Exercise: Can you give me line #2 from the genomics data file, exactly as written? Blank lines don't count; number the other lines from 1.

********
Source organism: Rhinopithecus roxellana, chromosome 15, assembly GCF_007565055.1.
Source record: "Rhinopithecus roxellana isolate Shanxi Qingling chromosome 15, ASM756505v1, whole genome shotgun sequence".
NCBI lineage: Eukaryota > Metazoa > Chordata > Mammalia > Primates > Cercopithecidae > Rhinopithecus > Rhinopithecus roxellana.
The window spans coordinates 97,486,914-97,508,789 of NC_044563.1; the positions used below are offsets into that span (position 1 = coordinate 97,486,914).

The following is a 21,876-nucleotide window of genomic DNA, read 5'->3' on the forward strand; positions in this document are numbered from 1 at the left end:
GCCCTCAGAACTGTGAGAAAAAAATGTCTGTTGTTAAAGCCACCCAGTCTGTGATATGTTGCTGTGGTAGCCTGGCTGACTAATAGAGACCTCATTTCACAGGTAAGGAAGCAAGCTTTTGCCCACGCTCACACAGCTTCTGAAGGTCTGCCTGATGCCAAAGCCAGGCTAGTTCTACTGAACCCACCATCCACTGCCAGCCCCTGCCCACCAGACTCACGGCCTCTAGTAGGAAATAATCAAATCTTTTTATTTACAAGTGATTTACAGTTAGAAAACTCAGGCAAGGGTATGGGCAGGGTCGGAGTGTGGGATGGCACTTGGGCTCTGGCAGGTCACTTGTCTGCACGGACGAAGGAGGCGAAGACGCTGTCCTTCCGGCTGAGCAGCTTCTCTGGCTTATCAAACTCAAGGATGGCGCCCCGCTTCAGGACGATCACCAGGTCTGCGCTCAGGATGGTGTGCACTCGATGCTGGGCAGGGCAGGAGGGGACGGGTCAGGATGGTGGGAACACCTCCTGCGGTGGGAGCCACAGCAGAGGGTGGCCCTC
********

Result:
Source record: "Rhinopithecus roxellana isolate Shanxi Qingling chromosome 15, ASM756505v1, whole genome shotgun sequence".